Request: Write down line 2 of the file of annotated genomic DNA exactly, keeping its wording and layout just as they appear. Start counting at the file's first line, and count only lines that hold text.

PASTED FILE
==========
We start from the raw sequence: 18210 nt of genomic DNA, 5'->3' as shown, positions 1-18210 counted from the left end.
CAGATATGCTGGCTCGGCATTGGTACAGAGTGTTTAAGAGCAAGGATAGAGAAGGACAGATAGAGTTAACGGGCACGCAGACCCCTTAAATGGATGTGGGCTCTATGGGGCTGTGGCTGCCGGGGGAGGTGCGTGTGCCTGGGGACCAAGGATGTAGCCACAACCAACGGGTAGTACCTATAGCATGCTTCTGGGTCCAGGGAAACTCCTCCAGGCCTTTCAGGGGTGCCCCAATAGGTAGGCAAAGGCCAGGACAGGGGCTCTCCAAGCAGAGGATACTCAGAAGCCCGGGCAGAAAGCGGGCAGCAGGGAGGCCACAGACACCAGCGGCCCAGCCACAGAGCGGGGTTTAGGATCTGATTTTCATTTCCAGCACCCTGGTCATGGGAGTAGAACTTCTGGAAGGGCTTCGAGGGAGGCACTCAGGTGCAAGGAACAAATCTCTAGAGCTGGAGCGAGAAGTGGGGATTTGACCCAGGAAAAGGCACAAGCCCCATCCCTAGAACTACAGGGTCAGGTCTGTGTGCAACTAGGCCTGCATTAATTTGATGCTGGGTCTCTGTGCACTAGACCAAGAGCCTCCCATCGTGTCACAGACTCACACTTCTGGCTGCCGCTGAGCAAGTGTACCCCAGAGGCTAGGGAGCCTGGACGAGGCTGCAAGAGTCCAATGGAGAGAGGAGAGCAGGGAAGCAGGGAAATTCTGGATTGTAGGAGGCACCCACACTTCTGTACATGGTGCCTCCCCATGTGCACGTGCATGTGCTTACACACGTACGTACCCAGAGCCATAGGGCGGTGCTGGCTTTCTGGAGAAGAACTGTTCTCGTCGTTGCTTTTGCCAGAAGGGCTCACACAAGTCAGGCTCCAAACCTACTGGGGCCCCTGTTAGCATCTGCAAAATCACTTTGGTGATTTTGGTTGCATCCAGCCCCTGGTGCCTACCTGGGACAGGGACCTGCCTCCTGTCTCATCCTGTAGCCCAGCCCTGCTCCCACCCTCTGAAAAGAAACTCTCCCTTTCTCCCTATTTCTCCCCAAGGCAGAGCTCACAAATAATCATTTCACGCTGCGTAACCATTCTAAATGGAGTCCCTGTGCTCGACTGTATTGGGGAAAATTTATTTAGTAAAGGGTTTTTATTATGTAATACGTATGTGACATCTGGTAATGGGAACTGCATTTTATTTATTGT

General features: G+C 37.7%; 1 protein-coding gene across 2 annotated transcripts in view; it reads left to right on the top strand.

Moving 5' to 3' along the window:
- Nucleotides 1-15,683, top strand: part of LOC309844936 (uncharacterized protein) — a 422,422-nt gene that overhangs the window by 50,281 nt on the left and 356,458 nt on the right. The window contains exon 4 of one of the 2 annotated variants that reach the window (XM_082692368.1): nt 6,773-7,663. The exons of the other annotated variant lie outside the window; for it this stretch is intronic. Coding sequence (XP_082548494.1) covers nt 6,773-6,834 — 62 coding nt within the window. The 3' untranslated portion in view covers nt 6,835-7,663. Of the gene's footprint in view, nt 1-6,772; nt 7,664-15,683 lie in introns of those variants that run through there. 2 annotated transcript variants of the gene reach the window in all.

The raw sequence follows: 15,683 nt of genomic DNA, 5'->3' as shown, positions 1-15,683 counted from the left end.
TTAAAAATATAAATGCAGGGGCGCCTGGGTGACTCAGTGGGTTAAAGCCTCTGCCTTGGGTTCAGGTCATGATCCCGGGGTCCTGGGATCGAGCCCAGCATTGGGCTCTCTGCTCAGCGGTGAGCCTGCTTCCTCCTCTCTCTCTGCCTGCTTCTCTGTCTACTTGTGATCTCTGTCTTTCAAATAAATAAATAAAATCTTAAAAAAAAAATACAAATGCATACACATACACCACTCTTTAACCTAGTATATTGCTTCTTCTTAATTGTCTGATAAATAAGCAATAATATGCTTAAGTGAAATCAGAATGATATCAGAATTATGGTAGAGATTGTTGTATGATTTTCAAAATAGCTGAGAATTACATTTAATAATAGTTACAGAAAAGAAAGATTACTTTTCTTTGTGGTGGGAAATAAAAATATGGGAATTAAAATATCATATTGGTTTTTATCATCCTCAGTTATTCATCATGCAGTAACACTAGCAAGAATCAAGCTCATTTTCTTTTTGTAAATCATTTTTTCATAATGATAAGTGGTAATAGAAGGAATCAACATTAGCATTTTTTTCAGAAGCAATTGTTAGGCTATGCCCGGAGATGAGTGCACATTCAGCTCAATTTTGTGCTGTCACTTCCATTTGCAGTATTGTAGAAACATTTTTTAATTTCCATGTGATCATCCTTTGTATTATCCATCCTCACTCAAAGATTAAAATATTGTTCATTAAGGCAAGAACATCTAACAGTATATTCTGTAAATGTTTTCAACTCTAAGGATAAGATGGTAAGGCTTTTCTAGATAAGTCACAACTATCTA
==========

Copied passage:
CAGATATGCTGGCTCGGCATTGGTACAGAGTGTTTAAGAGCAAGGATAGAGAAGGACAGATAGAGTTAACGGGCACGCAGACCCCTTAAATGGATGTGGGCTCTATGGGGCTGTGGCTGCCGGGGGAGGTGCGTGTGCCTGGGGACCAAGGATGTAGCCACAACCAACGGGTAGTACCTATAGCATGCTTCTGGGTCCAGGGAAACTCCTCCAGGCCTTTCAGGGGTGCCCCAATAGGTAGGCAAAGGCCAGGACAGGGGCTCTCCAAGCAGAGGATACTCAGAAGCCCGGGCAGAAAGCGGGCAGCAGGGAGGCCACAGACACCAGCGGCCCAGCCACAGAGCGGGGTTTAGGATCTGATTTTCATTTCCAGCACCCTGGTCATGGGAGTAGAACTTCTGGAAGGGCTTCGAGGGAGGCACTCAGGTGCAAGGAACAAATCTCTAGAGCTGGAGCGAGAAGTGGGGATTTGACCCAGGAAAAGGCACAAGCCCCATCCCTAGAACTACAGGGTCAGGTCTGTGTGCAACTAGGCCTGCATTAATTTGATGCTGGGTCTCTGTGCACTAGACCAAGAGCCTCCCATCGTGTCACAGACTCACACTTCTGGCTGCCGCTGAGCAAGTGTACCCCAGAGGCTAGGGAGCCTGGACGAGGCTGCAAGAGTCCAATGGAGAGAGGAGAGCAGGGAAGCAGGGAAATTCTGGATTGTAGGAGGCACCCACACTTCTGTACATGGTGCCTCCCCATGTGCACGTGCATGTGCTTACACACGTACGTACCCAGAGCCATAGGGCGGTGCTGGCTTTCTGGAGAAGAACTGTTCTCGTCGTTGCTTTTGCCAGAAGGGCTCACACAAGTCAGGCTCCAAACCTACTGGGGCCCCTGTTAGCATCTGCAAAATCACTTTGGTGATTTTGGTTGCATCCAGCCCCTGGTGCCTACCTGGGACAGGGACCTGCCTCCTGTCTCATCCTGTAGCCCAGCCCTGCTCCCACCCTCTGAAAAGAAACTCTCCCTTTCTCCCTATTTCTCCCCAAGGCAGAGCTCACAAATAATCATTTCACGCTGCGTAACCATTCTAAATGGAGTCCCTGTGCTCGACTGTATTGGGGAAAATTTATTTAGTAAAGGGTTTTTATTATGTAATACGTATGTGACATCTGGTAATGGGAACTGCATTTTATTTATTGT